The war on white women

Feminists, stop treating women as a homogenous bloc.

Ella Whelan

Ella Whelan

Topics Feminism Politics USA

Some of Trump’s critics have a problem with white women. They accused white American women of betrayal, of internalised misogyny, after around 53 per cent of them voted for Trump in 2016. And in the run up to the Midterms, intense pressure was put on white women to do their duty and snub the Republicans.

‘Will Republican women finally break with Trump in the Midterms?’, asked the Guardian before the elections. Many commentators asked similar questions, most of them white women themselves. Ana Marie Cox, on her podcast With Friends Like These, lamented the white female ‘foot soldiers of the patriarchy’. ‘Will white women voters ever be who we want them to be?’, asked Vogue, possibly the whitest magazine on the planet.

As it turned out, the picture of how women voted in the Midterms was more mixed. The Washington Post points out that ‘white women without college degrees moved modestly toward the Democrats’ while a ‘far greater proportion of white college-educated women swung to the Democrats’.

But this apparently wasn’t enough to please some prominent white women in the media. ‘Half of white women continue to vote Republican. What’s wrong with them?’, lamented Moira Donegan in the Guardian, as the results came in.

There’s something ugly in this bashing of white women. Imagine the outrage if these quotes and headlines were about black women, or gay men, or trans people. Apparently identity politics gives us a free pass to stereotype and make sweeping generalisations about certain groups.

But what’s more worrying is that it is feminists who are most keen to bash white women for voting the ‘wrong way’. Yes, feminists, those people who are supposed to believe that women are strong individuals who can think for themselves.

The feminist hostility towards white women became most apparent during the Brett Kavanaugh debacle. The women who were appalled by his treatment during his confirmation hearings – in which unproven allegations were used to try to bring him down – were attacked as enablers of misogyny. ‘The 53 per cent had once again sold out their sisters in the service of the patriarchy, an especially egregious sin in the wake of the #MeToo movement’, read a piece in the Washington Post.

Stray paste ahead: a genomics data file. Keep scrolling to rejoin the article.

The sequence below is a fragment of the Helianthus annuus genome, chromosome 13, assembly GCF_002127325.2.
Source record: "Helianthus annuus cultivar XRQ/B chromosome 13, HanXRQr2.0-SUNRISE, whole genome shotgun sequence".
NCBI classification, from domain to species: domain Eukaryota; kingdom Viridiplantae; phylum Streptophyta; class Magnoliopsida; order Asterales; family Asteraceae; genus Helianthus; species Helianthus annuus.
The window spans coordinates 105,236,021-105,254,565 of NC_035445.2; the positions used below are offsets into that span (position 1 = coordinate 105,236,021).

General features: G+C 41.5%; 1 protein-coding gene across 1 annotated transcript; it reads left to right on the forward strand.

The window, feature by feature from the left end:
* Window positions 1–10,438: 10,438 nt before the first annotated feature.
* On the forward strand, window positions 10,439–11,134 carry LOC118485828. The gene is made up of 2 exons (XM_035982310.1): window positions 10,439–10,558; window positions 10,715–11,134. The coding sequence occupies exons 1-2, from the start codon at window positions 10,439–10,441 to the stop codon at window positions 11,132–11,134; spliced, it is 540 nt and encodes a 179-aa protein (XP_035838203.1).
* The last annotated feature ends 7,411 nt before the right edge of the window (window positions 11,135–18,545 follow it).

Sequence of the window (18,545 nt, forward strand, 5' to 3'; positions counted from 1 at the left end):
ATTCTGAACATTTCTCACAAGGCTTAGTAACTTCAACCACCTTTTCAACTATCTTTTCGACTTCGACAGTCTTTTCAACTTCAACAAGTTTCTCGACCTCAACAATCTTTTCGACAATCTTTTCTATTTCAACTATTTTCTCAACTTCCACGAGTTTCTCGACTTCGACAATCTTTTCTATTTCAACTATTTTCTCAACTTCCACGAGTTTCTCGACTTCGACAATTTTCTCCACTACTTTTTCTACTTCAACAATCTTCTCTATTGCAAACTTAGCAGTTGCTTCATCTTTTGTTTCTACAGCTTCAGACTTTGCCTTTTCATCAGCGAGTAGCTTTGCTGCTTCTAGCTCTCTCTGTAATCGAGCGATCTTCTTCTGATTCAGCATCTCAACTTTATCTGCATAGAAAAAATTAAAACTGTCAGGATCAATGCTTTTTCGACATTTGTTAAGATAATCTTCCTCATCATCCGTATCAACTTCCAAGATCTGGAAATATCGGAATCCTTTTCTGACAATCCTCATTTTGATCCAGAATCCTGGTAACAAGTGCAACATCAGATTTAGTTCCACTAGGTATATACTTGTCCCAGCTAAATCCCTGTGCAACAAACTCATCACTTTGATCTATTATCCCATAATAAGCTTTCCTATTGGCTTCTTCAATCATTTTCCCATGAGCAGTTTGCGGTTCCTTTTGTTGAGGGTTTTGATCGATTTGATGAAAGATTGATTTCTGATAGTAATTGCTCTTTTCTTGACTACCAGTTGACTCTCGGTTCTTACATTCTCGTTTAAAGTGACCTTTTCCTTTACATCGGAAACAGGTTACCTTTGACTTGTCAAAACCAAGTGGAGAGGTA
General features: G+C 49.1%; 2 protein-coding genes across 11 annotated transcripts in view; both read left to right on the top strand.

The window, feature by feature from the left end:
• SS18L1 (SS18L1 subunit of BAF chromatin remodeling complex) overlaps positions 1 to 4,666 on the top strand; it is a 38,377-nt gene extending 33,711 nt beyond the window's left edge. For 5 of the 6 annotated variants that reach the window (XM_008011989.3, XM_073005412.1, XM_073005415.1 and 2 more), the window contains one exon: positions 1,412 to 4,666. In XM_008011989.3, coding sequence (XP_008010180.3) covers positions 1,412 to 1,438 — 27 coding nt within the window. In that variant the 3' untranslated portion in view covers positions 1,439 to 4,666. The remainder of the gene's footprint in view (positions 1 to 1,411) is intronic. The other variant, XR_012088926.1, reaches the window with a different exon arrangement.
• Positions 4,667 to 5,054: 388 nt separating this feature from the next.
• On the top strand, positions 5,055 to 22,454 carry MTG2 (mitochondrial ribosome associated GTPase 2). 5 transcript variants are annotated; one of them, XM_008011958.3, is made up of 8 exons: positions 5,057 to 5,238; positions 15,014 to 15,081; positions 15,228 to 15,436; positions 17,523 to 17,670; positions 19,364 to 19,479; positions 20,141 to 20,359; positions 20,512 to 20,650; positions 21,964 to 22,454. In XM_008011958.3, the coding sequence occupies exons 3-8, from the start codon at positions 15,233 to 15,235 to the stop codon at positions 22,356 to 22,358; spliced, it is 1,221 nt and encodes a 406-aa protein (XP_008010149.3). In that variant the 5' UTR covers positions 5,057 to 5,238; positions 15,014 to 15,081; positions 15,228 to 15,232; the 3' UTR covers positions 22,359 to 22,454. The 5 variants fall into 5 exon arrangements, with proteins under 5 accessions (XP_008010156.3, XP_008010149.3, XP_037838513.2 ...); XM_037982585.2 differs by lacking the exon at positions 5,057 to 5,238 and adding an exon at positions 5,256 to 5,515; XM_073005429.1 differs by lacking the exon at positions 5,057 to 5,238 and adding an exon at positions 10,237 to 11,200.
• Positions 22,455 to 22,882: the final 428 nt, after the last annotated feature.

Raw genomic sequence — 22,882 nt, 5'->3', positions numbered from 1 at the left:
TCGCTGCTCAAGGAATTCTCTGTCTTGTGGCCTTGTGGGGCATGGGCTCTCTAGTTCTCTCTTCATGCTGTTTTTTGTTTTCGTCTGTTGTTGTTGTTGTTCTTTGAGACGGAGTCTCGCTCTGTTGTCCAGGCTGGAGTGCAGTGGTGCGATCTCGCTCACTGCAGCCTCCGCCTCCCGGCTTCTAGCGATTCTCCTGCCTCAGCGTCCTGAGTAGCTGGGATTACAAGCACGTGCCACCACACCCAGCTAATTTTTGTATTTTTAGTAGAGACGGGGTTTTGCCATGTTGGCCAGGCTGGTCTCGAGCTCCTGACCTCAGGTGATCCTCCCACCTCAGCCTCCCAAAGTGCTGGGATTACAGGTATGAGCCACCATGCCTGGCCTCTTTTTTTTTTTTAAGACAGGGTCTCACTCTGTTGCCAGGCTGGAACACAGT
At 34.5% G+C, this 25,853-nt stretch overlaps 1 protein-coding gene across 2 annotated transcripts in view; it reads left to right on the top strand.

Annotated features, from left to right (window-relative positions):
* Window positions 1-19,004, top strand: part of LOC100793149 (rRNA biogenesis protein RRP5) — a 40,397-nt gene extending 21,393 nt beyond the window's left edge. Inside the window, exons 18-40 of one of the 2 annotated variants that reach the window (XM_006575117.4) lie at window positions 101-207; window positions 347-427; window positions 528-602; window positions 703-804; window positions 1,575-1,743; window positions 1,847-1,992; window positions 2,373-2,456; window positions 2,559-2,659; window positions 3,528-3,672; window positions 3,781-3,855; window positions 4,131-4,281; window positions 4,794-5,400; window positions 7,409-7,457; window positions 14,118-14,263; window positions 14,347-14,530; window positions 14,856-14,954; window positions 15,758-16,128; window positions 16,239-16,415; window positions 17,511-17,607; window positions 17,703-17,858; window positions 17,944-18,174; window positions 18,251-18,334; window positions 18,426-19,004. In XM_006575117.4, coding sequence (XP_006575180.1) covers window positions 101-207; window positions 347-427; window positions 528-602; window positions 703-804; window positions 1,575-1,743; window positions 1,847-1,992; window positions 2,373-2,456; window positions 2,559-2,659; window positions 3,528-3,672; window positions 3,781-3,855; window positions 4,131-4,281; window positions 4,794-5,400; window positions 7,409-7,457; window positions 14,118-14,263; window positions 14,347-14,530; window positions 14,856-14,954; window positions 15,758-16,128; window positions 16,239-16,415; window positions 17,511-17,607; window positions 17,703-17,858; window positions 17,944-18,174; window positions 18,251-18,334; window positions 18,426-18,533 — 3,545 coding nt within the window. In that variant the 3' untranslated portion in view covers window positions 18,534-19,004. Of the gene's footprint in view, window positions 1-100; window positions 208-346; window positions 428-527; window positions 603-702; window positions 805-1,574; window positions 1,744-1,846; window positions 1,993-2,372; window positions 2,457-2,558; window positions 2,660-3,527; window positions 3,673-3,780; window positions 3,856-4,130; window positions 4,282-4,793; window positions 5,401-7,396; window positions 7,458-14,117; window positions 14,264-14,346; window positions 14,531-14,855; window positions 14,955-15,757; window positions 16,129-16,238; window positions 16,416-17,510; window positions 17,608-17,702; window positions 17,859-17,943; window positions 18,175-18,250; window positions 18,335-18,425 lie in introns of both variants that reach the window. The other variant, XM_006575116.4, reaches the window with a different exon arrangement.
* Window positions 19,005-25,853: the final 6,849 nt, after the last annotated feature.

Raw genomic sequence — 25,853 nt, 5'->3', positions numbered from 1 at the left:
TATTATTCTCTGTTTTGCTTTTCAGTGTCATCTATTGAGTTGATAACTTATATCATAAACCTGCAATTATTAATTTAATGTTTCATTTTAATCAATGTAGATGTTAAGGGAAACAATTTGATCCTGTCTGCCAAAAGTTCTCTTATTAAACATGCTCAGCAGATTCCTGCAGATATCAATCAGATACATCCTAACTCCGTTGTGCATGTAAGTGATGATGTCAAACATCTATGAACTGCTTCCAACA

But the idea that white women are doing the patriarchy’s bidding is just a rehash of the reactionary ideas which were once used to withold women the vote. Women were said to be too impressionable, too hysterical, too emotional to be trusted with the franchise. Some argued that women would just double the votes of their husbands, because they’d have no views of their own.

There are many reasons why women vote for Republicans. It is ludicrous to assume that a young woman working in a convenience store in rural Ohio will naturally have the same political views and interests as a female banker in New York. Given the fact that white women were so lambasted for voting for Trump, I’d hazard a guess that some voted for Republican candidates in the Midterms just to stick it to the elitist ‘Resistance’.

Insisting that white women vote for who you tell them to vote for is only going to push them away. Plus this does nothing to answer the question of what American voters – male and female – want from politics and the future. Identity politics is no match for serious, democratic politics.

Ella Whelan is a spiked columnist and the author of What Women Want: Fun, Freedom and an End to Feminism.

Picture by: Getty

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Topics Feminism Politics USA


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